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Sophomores - Are you interested in attending a state leadership seminar? It's through the Hugh O'Brien Youth Leadership program. It will be 5/29-5/31/15 at James Madison University. There is an application process, so if you are interested, please see Ms. Bateman as soon as possible.

Virginia Space Coast Scholars is a NASA-based STEM program for 10th grade students who are interested in NASA's space and Earth and airborne science-related missions.

For more information and/or to apply, please go to

Last year, sophomores took the PSAT on October 16th, 2013 and we finally have the results back from CollegeBoard. I will be making visits to all English 10 classrooms before Christmas break to hand out results and explain the next steps. Below are a few links designed by CollegeBoard to help students and parents understand My College QuickStart - a very useful tool in the college preperation process.

My College QuickStart is an easy-to-use, online personalized college and career planning tool available free of charge to all students who take the PSAT/NMSQT. The information and answers your child provided when they took the test are incorporated into this useful tool, and it presents their data back to them in six main parts:

Access is available using the access code printed on the student's paper score report, and the tool can be utilized throughout high school. Using My College QuickStart together with your child is a great way to introduce and guide your child through important aspects of the college-going process. Visit

Use the links below to load files with additional information on PSAT Score Results.

Staying on Track as a Sophomore

For this year, you’ll want to stay on track with your high school classes, activities, and grades, and begin to narrow down the plan for your future.


  1.  Take a practice PSAT.  Taking the PSAT as a sophomore will help prepare you for the real thing next year and allow you to release your name to colleges so you can start receiving brochures from them.

  2.  Consider getting ready for the ACT.  Ask your school counselor about taking the ACT and look online to find practice tests.  Your school counselor can help you!

  3.  Stay on track with your courses.  Work with your school counselor to make sure you’re enrolled in the courses you need to prepare you for college or career.  Move on to the next level of classes in the core subjects (English, math, science, history, and a foreign language).  Consider advanced level courses and AP opportunities.

  4.  Continue exploring potential careers.  Explore your career options in more detail – research possible careers to learn about the tasks, education, and training necessary for each occupation.


  1.  Take on new roles.  Stay involved with your extracurricular activities and work toward leadership positions in the activities you like best.  Become involved in community service and other volunteer activities.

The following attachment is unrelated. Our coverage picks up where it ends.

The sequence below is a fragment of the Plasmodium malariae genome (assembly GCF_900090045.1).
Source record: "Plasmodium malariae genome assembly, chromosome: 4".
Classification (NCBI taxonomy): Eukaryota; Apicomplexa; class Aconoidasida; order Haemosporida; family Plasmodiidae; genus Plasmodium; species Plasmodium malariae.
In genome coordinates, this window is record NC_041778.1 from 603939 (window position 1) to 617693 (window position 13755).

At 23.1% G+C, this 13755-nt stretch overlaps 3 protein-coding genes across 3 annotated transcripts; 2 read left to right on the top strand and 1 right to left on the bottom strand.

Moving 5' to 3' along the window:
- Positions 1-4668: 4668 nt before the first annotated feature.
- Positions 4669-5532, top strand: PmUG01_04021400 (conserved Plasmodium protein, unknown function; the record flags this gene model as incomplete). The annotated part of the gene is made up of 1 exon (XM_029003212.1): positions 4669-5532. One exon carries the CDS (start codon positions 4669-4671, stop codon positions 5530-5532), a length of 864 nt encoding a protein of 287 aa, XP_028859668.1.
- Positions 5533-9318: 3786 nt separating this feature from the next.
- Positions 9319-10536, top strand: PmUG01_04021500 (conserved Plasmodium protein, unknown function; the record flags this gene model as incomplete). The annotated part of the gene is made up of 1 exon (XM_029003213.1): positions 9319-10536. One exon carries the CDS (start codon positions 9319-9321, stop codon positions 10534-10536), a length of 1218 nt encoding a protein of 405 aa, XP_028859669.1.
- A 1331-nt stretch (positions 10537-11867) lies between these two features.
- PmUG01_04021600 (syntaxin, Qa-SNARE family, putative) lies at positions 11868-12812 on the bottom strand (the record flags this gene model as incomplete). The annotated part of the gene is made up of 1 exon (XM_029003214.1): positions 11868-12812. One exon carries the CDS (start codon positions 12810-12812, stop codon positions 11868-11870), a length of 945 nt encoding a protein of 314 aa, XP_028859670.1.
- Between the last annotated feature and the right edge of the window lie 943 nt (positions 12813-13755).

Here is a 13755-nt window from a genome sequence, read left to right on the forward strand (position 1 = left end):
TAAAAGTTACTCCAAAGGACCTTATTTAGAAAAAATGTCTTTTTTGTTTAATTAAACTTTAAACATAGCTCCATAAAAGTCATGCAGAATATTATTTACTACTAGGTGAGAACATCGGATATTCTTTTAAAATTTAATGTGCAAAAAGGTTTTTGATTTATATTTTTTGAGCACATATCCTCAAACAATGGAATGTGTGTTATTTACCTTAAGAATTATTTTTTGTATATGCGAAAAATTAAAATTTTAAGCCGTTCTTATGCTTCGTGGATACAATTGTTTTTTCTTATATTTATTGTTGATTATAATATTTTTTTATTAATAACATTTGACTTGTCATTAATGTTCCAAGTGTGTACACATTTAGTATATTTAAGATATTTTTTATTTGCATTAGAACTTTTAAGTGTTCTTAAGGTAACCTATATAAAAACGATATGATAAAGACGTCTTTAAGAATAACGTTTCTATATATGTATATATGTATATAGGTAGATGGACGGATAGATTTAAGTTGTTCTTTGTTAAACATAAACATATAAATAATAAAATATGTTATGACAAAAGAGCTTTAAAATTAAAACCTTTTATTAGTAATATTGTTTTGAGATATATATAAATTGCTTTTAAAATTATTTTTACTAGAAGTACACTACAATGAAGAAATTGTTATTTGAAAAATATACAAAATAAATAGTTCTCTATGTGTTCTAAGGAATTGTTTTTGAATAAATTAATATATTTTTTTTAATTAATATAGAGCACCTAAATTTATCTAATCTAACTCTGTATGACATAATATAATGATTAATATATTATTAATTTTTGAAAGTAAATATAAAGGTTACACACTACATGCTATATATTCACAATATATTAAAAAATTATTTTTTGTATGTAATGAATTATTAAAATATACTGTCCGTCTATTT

2.  Read, read, read.  Developing your reading skills will help prepare you for tests and make you a well-rounded individual.  Read as many books as you can and read the newspaper to learn about current affairs.

  3.  Practice your writing.  You’ll need good writing skills no matter what path you pursue, so work on those skills now to get ready.  Find a teacher or another adult who can advise and encourage you to write well.

  4.  Get advice from your counselor.  Meet with your school counselor to make sure you’re staying on track.  You can also discuss your PSAT scores and ask about AP courses.  Use your access code from the PSAT to review your test performance and develop a plan for studying for the SAT.


  1.  Keep your grades up. There’s probably a lot competing for your attention, but it is important to remain focused on doing well in your classes.  Remember that your grades affect your GPA and class rank – two factors that colleges consider in the admissions process.

  2.  Start your college search.  Attend college fairs and read the material you get from all types of schools – you may see something you like.

  3.  Contact colleges that interest you.  Write to schools and ask for more information about their academic requirements and any programs or activities that you’re interested in.  It is especially important to start this process now if you think you want to attend a service academy!

  4.  Consider taking SAT Subject Tests.  It’s often best to take these types of tests while the material is still fresh in your mind.  In May or June, you may want to take SAT Subject Tests in some of the courses you took this year.

  5.  Get a summer job.  Finding steady summer work will look good to prospective colleges and employers.  Putting the money you earn away for college will also help you get a head start on a personal savings plan.

Timeline adapted from